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The Illogic of Kassel

Paperback

Enrique Vila-Matas (Author), Anne McLean (Translator), Anna Milsom (Translator)

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Description

A literary look at one of Europe’s most acclaimed art exhibitions by a Spanish author “offering strange cerebral satisfactions” (Village Voice).

A puzzling phone call shatters a writer’s routine. An enigmatic female voice extends a dinner invitation, and it soon becomes clear that this is an invitation to take part in the documenta, the legendary exhibition of contemporary art held every five years in Kassel, Germany.  The writer’s mission will be to sit down to write every morning in a Chinese restaurant on the outskirts of town, transforming himself into a living art installation. Once in Kassel, the writer is surprised to find himself overcome by good cheer as he strolls through the city, spurred on by the endless supply of energy at the heart of the exhibition. This is his spontaneous, quirky response to art, rising up against pessimism.With humor, profundity, and a sharp eye, Enrique Vila-Matas tells the story of a solitary man, who, roaming the streets amid oddities and wonder, takes it upon himself to translate from a language he does not understand.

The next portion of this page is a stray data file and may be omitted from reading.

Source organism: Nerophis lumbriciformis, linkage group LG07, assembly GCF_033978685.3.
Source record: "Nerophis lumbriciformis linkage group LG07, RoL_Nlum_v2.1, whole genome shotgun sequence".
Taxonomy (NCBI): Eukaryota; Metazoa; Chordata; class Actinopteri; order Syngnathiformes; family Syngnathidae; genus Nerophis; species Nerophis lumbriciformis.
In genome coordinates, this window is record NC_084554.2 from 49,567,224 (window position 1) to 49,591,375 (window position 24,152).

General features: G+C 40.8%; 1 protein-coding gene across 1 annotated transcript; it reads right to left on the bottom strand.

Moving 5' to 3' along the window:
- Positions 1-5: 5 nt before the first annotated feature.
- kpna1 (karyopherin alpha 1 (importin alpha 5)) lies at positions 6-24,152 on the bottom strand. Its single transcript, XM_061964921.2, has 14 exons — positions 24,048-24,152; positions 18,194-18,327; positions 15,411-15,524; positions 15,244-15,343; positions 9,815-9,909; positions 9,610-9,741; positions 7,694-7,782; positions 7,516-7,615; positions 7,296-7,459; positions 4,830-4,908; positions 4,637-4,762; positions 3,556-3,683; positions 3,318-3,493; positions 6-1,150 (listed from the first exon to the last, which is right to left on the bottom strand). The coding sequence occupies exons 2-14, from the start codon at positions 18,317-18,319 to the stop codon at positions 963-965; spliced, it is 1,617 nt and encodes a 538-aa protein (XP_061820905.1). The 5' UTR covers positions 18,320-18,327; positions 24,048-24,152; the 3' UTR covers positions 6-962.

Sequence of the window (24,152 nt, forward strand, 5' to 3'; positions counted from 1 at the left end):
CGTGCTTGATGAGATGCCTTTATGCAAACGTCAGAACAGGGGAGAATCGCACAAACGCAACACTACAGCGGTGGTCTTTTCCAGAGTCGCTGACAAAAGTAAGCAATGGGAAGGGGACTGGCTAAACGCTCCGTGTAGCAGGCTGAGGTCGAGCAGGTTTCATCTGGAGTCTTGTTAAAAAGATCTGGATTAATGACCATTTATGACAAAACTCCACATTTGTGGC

Reviews

“An enjoyable journey through the mind of a magnificent Spanish author.” — Publishers Weekly

“I don't know Vila-Matas personally, nor am I planning to meet him. I prefer to read him and let his literature pervade me.” — Pedro Almódovar

“An elegant and ironic writer. Vila-Matas is one of Spain's most distinguished novelists.” — Rachel Nolan, The New York Times

“Enrique Vila-Matas has pioneered one of the contemporary literature's most interesting responses to the great Modernist writers.” — The Paris Review

“Vila-Matas leads the reader through a whimsical tour of art installations and occurrences, all the while referencing authors and artists that enhance how his narrator perceives (e.g. Kafka, Walser, Roussel, Gaddis, Duchamp, Dali, and Calle).” — Rob Stephenson, Rain Taxi

“For Vila-Matas, literature is a chamber of echoes. But rather than thinking of this as a criticism, this is to be embraced—one of literature’s eternal beauties.” — Tristan Foster, Words Without Borders

“Vila-Matas is a remarkable ironist, a skill he deploys throughout Kassel and A Brief History as sly humour, but also as a destabilization technique to create nebulous, discomfiting spaces…” — Pasha Mall, The Globe and Mail

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